Wednesday, 10 May 2023
Questions without Notice: Take Note of Answers
Answers to Questions
I want to make my contribution today, but for all those Australians sitting out there listening, really, you have to be in here to understand some of the absurdity and some of the craziness that goes on. It's alive and well on that side. I will say this, Mr Deputy President McLachlan, through you: there are some very smart cookies on that side. I counted three of them today, and you're one of them. Seriously, you know your stuff. I can tell you how you tell the smart ones—they're the ones that aren't interjecting. They're the ones that aren't saying anything. They're the ones that know, in all the nine years we have just gone through, about the irresponsible fiscal attitude that was taken, particularly in the last term, by Mr Frydenberg and Mr Morrison. We know for a fact that, even in the infrastructure area, there were billions and billions of dollars announced for infrastructure, knowing darn well that they didn't have the money to pay for it, knowing darn well that we didn't have the contractors to do it, knowing darn well there weren't the tradies to carry out that work.
It's quite embarrassing, because I can say this with my hand on my heart, as some of the smarter ones over that side—I identified three—well, one, and the other two we'll keep a secret. One's walking out now so that leaves one more. I have to say this: it's basic, fundamental, fiscal management. You can't spend what you don't have. You can go out and borrow money. We were all brought up in this nation by our parents to start saving, go to work, put your boots on, get out of bed, get a car, pay your board, pay off your car, put some money aside to try to get a mortgage. That's how we learned to deal with debt. We were taught by our parents—debt is something that we'd rather not have, but responsible debt or good debt, if it puts a roof over your head or buys you a car, is nothing to fear.
When you get the situation with the incompetence of the Morrison government and Frydenberg in particular, and have that lot screaming that we're not spending enough, or we're spending too much—they can't quite get their story right—this is the embarrassing bit. It depends on who you speak to. When you go to the corner, down the bottom of the garden path here to the concrete gnomes, it gets even crazier. You see, I can deal with money. I understand. When Fiona and I started our own little trucking business, we understood that every single cent—am I keeping you awake, Senator Bragg? I can just about call you number three. When we had to spend the money, it was our money. And if we didn't have the money, we had to make the decision: do we go to the bank to get a loan to buy a new truck, or do we go to the bank to get a loan to repair the diff or the engine that just blew up? Then we had to work out what we did have in the bank, and we had to pay it off. It just amazes me—I can't even comprehend the preselection processes from the other side of the chamber. I really can't. I really don't get it, because some of you have never been in the real world. Some of you are very good at telling people how to spend other people's money. When I sit and listen to the interjections coming from that side, I really do scratch my head.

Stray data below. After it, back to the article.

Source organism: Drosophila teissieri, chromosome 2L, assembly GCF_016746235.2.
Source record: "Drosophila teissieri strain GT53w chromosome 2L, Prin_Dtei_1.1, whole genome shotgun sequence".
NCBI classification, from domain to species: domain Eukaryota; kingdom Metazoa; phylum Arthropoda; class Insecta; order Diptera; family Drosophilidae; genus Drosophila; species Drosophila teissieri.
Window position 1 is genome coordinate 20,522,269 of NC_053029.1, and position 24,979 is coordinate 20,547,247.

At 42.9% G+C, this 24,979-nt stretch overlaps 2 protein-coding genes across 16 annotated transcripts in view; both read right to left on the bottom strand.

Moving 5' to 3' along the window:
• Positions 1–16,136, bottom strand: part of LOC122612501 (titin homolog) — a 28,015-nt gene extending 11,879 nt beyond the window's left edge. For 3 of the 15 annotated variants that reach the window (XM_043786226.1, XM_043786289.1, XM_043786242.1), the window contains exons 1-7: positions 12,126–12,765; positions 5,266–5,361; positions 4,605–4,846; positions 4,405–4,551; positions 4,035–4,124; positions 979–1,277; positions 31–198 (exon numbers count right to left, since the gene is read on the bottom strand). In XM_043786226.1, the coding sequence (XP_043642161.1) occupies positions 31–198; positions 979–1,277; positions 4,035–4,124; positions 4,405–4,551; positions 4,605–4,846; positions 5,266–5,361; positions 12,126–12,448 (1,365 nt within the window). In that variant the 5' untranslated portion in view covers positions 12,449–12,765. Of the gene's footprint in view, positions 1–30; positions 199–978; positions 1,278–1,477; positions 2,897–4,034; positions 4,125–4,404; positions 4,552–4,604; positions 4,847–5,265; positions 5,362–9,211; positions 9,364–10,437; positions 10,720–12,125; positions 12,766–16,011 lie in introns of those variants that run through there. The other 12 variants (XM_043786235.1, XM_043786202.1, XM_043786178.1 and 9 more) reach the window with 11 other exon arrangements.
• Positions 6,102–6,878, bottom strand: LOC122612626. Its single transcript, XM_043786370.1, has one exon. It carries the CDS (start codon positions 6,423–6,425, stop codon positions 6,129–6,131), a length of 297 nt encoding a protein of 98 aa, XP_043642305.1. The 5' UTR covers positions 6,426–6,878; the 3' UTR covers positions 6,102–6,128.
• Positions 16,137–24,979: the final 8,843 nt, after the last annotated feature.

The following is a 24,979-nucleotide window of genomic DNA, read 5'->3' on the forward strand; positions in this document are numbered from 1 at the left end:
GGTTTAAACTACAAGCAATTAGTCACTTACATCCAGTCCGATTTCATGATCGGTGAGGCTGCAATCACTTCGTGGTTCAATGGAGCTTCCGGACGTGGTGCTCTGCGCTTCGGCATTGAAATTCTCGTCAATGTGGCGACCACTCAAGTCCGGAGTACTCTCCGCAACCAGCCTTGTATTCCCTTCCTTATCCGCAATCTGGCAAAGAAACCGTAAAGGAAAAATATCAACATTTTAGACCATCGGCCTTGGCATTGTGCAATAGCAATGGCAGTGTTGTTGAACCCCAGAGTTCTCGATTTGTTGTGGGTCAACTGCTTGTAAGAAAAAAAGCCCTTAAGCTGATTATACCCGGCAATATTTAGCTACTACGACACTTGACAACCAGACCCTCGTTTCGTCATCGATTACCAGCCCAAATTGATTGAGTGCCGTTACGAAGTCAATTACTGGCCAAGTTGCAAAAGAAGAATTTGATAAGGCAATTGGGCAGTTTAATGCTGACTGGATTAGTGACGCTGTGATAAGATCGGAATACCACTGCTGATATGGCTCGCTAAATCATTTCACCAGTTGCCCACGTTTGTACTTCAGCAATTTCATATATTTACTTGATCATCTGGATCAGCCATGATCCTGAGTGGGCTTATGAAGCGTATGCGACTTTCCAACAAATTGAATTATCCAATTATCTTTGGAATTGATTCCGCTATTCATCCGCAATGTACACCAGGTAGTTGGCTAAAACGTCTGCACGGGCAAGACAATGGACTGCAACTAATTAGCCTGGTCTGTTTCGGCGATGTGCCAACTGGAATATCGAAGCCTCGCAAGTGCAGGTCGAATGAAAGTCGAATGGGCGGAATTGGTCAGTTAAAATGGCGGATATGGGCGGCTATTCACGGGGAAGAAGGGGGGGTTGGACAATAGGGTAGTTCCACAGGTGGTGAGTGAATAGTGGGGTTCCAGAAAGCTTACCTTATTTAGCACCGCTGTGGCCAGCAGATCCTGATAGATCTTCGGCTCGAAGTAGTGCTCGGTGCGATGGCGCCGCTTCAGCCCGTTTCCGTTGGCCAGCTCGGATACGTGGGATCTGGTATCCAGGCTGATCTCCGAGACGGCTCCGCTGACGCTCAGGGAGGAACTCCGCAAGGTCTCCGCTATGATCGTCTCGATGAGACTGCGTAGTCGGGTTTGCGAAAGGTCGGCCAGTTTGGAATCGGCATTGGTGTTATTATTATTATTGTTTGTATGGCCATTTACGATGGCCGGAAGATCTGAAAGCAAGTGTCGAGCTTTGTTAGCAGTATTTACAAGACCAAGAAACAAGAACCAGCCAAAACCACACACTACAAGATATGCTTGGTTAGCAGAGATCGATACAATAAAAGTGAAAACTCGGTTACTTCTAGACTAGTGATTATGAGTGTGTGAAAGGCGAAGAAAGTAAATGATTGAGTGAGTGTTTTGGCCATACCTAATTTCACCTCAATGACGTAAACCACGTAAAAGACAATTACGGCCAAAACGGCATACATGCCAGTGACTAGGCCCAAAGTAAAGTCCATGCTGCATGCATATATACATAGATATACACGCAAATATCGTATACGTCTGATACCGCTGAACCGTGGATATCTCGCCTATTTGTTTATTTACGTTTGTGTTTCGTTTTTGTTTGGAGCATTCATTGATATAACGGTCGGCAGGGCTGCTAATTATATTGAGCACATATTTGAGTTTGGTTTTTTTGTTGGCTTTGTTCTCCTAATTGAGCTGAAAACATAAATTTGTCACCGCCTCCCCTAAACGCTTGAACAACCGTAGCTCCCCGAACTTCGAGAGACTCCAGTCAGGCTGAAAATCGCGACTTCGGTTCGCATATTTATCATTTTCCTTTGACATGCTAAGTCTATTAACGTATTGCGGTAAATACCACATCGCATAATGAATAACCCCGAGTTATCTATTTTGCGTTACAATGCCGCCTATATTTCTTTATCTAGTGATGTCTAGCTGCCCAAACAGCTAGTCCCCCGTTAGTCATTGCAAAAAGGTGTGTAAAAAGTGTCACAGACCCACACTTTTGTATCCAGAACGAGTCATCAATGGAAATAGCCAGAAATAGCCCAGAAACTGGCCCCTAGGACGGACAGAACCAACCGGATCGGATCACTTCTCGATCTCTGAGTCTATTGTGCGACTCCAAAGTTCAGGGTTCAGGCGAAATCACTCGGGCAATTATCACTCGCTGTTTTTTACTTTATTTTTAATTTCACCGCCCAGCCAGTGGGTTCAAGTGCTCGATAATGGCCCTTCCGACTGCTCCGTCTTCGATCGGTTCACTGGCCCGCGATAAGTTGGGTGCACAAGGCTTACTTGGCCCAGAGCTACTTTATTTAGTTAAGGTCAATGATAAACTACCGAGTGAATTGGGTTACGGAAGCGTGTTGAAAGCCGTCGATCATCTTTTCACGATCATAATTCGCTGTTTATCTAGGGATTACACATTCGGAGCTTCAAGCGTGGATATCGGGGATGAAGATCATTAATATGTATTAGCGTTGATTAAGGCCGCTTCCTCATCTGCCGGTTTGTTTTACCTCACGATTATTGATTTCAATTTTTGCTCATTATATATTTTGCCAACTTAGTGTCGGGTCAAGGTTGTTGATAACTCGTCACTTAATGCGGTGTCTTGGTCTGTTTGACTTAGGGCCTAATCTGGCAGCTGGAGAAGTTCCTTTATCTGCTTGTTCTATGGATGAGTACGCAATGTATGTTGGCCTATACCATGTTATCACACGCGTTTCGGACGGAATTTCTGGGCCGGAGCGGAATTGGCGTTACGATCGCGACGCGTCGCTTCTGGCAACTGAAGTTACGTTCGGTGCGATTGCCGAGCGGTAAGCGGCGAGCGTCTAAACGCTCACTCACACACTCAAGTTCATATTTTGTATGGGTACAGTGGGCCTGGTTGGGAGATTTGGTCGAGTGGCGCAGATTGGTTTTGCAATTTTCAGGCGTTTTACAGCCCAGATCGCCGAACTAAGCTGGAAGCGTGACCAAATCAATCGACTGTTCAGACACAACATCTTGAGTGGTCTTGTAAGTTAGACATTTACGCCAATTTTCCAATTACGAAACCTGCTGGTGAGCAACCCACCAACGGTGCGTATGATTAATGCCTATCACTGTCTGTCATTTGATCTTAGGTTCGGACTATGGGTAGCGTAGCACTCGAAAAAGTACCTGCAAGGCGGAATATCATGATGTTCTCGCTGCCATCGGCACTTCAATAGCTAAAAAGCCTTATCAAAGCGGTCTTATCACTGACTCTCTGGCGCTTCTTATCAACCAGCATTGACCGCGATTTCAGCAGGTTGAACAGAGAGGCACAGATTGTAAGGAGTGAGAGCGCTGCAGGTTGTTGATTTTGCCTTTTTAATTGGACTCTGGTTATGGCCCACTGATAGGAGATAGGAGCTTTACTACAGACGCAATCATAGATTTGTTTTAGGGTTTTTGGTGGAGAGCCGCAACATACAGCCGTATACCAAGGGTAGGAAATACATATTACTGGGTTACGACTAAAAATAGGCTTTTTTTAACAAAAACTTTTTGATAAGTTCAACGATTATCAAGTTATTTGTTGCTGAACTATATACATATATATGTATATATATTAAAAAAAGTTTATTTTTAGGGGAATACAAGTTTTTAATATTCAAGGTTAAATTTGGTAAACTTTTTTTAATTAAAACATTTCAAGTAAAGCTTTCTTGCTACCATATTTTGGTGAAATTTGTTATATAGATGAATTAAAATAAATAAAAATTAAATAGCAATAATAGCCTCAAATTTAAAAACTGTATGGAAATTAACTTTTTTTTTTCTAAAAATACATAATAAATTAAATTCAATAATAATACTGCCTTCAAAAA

I'm all for interjections when they're witty and intelligent, but some of the stupidity that comes out of that side—how some of them can even open their mouths to start screaming abuse at us for trying to manage the mess that they left us. They left a trillion dollars of debt—and let's not forget the 'back in black' mugs. They've still got a few of them hidden in their offices. Hats off to the Prime Minister, Mr Albanese, and the Treasurer, Mr Chalmers, for delivering a $4 billion surplus in our second budget in seven months, but, quite clearly, we're being responsible. Of course we'd like to hand out more money, but we've got to pay off the debt.
I do have to apologise to some of the poor people that may have been in the gallery listening to the carry-on today. Seriously, it does really make you wonder. I know there's tension within the LNP. I know that, as the other half of the 'no-alition' and the Nats, you, the LNP, really are battling with your mates. I know. I'm not deaf—these ears aren't painted on. I hear the conversations. I know you still blame them from bringing down your government. Whatever the deal that was done with Mr Joyce and Mr Morrison—God only knows; I'd love to know—look at the result it has left you. I know you're divided. I know that you can't stand the sight of each other sometimes. I know in my heart of hearts that there are a number over there who understand business, who understand fiscal responsibility and actually understand that, if you're going to start spending money, you've got to have it in the bank.